Whenever we want to add a button band, an afterthought edging, top-down sleeves or a sock gusset, we have to make an initial set of stitches from the existing fabric. This process is often called “pick up and knit”, and it is extremely helpful when we want to avoid seaming pieces of our project later on.
The classic approach to picking up stitches along the side edge of the fabric is to insert the right needle into a space between the first and the second edge stitches, wrap the needle with the yarn and pull this wrap through the fabric forming a new stitch on the right needle.
This method works great in most cases, but when we are making a project that is reversible or is intended for babies or people with sensitive skin, the ridge formed at the bottom of the line of picked up stitches might look and feel too bulky.
I faced this issue when I was knitting a modular blanket for a baby girl. The blanket is made of triangular elements that are arranged into squares in such a way that each new triangle starts from the stitches picked up from a side edge of a previous triangle. That means a lot of picking up stitches, and a lot of ridges formed by this method.
To avoid the unnecessary bulk, I used a super simple trick that makes a huge difference in the look and feel of the blanket. It turns the project into a sleek fully reversible knit without cumbersome ridges.
In this tutorial, we’ll see how it works.
If you plan to pick up stitches from a side edge of the fabric, it is better NOT to add any selvedges to that edge. Picking up stitches from a “naked” edge is usually less confusing, and you can use the trick explained in this tutorial without messing up the selvedges.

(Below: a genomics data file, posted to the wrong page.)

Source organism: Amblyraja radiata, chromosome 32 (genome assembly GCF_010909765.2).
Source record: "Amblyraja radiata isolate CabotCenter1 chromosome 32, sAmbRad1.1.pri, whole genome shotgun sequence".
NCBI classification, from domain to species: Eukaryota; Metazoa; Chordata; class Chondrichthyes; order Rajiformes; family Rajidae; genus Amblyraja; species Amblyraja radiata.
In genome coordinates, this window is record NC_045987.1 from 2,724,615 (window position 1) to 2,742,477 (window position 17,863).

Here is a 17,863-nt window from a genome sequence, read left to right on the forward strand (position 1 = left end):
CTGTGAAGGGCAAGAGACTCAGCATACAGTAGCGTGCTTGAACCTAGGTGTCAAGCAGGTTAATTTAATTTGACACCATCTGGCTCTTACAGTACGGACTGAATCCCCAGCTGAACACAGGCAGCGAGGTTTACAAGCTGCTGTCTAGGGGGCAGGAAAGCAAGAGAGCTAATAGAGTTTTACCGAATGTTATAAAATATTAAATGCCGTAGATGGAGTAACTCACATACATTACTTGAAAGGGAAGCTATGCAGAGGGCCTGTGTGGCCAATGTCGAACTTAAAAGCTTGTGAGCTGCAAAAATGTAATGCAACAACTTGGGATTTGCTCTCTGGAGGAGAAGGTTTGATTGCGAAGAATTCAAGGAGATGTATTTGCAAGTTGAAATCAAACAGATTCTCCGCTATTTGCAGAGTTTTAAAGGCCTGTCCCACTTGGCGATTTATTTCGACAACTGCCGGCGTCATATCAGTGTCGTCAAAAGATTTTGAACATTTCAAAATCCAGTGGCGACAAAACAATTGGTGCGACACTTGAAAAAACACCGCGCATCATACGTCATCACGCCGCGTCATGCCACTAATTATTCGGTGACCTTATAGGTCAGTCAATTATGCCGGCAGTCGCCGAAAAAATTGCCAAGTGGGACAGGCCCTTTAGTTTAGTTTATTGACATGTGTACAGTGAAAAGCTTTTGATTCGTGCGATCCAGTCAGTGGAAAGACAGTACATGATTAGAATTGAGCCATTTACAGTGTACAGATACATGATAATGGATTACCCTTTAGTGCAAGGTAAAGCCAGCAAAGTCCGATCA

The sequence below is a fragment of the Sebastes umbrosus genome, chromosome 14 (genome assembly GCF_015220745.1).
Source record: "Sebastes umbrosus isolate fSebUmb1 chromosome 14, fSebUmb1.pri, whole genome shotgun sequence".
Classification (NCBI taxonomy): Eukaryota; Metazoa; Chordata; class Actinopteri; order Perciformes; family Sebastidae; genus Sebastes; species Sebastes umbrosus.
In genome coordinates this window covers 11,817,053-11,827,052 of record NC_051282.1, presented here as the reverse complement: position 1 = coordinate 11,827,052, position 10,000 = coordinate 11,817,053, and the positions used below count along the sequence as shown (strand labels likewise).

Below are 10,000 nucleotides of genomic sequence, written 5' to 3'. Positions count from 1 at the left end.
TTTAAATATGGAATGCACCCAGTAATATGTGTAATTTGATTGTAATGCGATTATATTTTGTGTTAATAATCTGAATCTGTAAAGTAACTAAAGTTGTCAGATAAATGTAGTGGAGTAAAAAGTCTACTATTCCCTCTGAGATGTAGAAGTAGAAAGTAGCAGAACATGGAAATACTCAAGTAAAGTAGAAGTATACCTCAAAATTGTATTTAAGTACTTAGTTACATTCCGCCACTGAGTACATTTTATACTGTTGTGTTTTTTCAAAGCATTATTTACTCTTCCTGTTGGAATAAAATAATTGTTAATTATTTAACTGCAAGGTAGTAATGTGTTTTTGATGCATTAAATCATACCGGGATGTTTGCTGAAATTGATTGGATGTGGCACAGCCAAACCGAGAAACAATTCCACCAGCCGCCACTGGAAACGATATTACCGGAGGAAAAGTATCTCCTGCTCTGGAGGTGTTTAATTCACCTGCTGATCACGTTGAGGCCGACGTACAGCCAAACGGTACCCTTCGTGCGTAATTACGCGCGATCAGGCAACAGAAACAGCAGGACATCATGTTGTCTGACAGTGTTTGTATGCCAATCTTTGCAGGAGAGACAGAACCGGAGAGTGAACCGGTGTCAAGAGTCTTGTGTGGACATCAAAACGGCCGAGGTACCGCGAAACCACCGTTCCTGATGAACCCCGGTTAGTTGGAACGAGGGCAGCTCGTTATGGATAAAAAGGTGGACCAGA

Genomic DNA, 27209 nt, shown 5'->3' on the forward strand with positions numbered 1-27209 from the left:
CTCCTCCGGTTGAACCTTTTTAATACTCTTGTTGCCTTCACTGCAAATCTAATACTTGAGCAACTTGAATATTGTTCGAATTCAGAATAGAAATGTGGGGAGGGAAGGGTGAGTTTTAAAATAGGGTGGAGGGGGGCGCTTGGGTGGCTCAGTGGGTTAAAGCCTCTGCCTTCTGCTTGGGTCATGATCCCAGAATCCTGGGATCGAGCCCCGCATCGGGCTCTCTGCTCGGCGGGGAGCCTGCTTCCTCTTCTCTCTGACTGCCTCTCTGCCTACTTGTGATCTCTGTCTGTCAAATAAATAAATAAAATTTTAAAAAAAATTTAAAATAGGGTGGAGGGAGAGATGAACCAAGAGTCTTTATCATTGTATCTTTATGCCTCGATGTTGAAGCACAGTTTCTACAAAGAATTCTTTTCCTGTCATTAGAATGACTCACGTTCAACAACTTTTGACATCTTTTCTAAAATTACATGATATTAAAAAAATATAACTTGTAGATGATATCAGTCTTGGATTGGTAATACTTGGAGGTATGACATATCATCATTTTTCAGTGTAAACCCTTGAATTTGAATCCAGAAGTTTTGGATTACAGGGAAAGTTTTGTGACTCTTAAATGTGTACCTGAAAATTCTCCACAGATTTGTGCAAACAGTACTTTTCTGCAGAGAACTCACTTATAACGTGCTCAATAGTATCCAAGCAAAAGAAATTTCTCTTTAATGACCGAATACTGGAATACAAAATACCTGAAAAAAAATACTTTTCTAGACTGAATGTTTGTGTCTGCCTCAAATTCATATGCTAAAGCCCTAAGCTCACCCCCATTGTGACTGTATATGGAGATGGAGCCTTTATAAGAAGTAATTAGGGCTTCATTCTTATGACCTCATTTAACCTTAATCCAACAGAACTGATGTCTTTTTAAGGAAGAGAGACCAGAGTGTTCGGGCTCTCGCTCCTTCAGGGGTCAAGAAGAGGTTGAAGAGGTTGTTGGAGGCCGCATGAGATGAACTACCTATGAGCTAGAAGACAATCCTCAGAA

The full step-by-step photo tutorial about this method, is a part of the Knitting Collection #6. Once you order your copy of this collection, you will instantly receive a “big PDF” (370 pages!) with this and 43 other tutorials included in the collection.
You will also receive one e-book and two knitting patterns as a special bonus, so go ahead and get it all right now before you forget 😊
If you enjoyed this tutorial,
here’s something else you might find helpful:
“Matching Cast Ons and Bind Offs” Book
Discover six pairs of cast on and bind off methods that form identical edges on projects worked flat and in the round.
“Neat Side Edges” Book
Learn twelve ways to make side edges of a knitted project nice and tidy. Plus, ways to fix side edges, and a way to improve edges of finished projects.
Dealing with Unfinished Projects
Dictionary of Knitting Symbols and Abbreviations – E-Book
Eastern (Russian) Knitting Simplified
How to Shape Neckline Without Binding Off Stitches – E-Book